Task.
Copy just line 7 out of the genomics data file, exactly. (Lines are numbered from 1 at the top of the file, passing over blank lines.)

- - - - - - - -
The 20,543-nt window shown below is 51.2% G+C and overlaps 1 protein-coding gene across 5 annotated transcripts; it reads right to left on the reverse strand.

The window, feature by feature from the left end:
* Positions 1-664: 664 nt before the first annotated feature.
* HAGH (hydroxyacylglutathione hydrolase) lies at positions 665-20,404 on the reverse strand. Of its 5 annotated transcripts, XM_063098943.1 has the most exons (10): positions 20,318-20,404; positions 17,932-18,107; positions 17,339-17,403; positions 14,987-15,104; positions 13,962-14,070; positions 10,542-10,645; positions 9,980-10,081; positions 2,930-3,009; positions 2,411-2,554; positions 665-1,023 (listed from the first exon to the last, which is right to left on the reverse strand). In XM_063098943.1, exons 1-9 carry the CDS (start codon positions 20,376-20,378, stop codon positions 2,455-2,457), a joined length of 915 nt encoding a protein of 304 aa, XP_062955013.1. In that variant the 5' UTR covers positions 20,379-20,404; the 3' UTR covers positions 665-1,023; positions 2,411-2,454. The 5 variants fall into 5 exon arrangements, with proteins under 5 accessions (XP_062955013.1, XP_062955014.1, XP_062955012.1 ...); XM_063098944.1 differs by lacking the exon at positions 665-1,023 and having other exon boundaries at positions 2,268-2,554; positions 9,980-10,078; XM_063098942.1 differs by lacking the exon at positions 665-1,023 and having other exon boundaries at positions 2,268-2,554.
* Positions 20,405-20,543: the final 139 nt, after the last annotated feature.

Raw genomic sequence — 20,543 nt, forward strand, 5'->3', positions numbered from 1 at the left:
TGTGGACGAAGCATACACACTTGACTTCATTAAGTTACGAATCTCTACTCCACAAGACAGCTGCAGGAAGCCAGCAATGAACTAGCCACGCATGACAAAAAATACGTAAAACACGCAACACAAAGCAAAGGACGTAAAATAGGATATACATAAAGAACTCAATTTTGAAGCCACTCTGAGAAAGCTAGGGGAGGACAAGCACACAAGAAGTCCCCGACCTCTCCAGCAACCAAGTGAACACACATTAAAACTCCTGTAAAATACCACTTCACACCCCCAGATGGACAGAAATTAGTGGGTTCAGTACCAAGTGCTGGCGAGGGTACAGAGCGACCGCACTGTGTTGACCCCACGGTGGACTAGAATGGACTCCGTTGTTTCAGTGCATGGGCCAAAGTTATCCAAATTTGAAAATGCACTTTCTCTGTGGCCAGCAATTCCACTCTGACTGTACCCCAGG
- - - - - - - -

TGTGGACGAAGCATACACACTTGACTTCATTAAGTTACGAATCTCTACTCCACAAGACAGCTGCAGGAAGCCAGCAATGAACTAGCCACGCATGACAAAAAATACGTAAAACACGCAACACAAAGCAAAGGACGTAAAATAGGATATACATAAAGAACTCAATTTTGAAGCCACTCTGAGAAAGCTAGGGGAGGACAAGCACACAAGAAGTCCCCGACCTCTCCAGCAACCAAGTGAACACACATTAAAACTCCTGTAAAATACCACTTCACACCCCCAGATGGACAGAAATTAGTGGGTTCAGTACCAAGTGCTGGCGAGGGTACAGAGCGACCGCACTGTGTTGACCCCACGGTGGACTAGAATGGACTCCGTTGTTTCAGTGCATGGGCCAAAGTTATCCAAATTTGAAAATGCACTTTCTCTGTGGCCAGCAATTCCACTCTGACTGTACCCCAGG